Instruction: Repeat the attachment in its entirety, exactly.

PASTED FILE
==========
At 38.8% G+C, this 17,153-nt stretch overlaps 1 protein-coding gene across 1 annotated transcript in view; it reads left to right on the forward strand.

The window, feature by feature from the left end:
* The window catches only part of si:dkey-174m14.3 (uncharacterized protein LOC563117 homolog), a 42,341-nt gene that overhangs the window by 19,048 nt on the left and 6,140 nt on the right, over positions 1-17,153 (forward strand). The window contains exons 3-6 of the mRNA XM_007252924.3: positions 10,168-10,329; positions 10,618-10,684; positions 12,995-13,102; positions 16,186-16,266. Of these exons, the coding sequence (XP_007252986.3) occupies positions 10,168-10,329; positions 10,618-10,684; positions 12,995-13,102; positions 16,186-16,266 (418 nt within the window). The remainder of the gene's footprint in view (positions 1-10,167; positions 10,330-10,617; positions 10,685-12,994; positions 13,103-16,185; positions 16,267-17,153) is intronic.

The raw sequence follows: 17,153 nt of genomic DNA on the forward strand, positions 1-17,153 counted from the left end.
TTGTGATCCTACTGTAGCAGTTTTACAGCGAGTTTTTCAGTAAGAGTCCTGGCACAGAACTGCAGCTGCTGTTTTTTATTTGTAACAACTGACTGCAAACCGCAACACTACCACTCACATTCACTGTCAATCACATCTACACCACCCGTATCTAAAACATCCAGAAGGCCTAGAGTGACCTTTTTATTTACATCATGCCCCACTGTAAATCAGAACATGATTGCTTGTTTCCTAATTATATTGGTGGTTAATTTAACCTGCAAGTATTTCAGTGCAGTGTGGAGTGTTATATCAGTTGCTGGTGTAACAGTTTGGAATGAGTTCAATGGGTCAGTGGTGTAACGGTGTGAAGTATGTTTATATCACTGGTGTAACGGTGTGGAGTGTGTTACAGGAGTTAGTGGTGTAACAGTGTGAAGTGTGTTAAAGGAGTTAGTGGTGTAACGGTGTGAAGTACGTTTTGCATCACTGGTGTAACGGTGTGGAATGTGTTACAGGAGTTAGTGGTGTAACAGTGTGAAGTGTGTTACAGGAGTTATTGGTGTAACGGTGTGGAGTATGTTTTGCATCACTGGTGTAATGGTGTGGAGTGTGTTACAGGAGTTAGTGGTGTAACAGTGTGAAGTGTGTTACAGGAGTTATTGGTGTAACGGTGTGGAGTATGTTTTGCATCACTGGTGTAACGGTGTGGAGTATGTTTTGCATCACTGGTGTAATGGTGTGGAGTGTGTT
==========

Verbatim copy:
At 38.8% G+C, this 17,153-nt stretch overlaps 1 protein-coding gene across 1 annotated transcript in view; it reads left to right on the forward strand.

The window, feature by feature from the left end:
* The window catches only part of si:dkey-174m14.3 (uncharacterized protein LOC563117 homolog), a 42,341-nt gene that overhangs the window by 19,048 nt on the left and 6,140 nt on the right, over positions 1-17,153 (forward strand). The window contains exons 3-6 of the mRNA XM_007252924.3: positions 10,168-10,329; positions 10,618-10,684; positions 12,995-13,102; positions 16,186-16,266. Of these exons, the coding sequence (XP_007252986.3) occupies positions 10,168-10,329; positions 10,618-10,684; positions 12,995-13,102; positions 16,186-16,266 (418 nt within the window). The remainder of the gene's footprint in view (positions 1-10,167; positions 10,330-10,617; positions 10,685-12,994; positions 13,103-16,185; positions 16,267-17,153) is intronic.

The raw sequence follows: 17,153 nt of genomic DNA on the forward strand, positions 1-17,153 counted from the left end.
TTGTGATCCTACTGTAGCAGTTTTACAGCGAGTTTTTCAGTAAGAGTCCTGGCACAGAACTGCAGCTGCTGTTTTTTATTTGTAACAACTGACTGCAAACCGCAACACTACCACTCACATTCACTGTCAATCACATCTACACCACCCGTATCTAAAACATCCAGAAGGCCTAGAGTGACCTTTTTATTTACATCATGCCCCACTGTAAATCAGAACATGATTGCTTGTTTCCTAATTATATTGGTGGTTAATTTAACCTGCAAGTATTTCAGTGCAGTGTGGAGTGTTATATCAGTTGCTGGTGTAACAGTTTGGAATGAGTTCAATGGGTCAGTGGTGTAACGGTGTGAAGTATGTTTATATCACTGGTGTAACGGTGTGGAGTGTGTTACAGGAGTTAGTGGTGTAACAGTGTGAAGTGTGTTAAAGGAGTTAGTGGTGTAACGGTGTGAAGTACGTTTTGCATCACTGGTGTAACGGTGTGGAATGTGTTACAGGAGTTAGTGGTGTAACAGTGTGAAGTGTGTTACAGGAGTTATTGGTGTAACGGTGTGGAGTATGTTTTGCATCACTGGTGTAATGGTGTGGAGTGTGTTACAGGAGTTAGTGGTGTAACAGTGTGAAGTGTGTTACAGGAGTTATTGGTGTAACGGTGTGGAGTATGTTTTGCATCACTGGTGTAACGGTGTGGAGTATGTTTTGCATCACTGGTGTAATGGTGTGGAGTGTGTT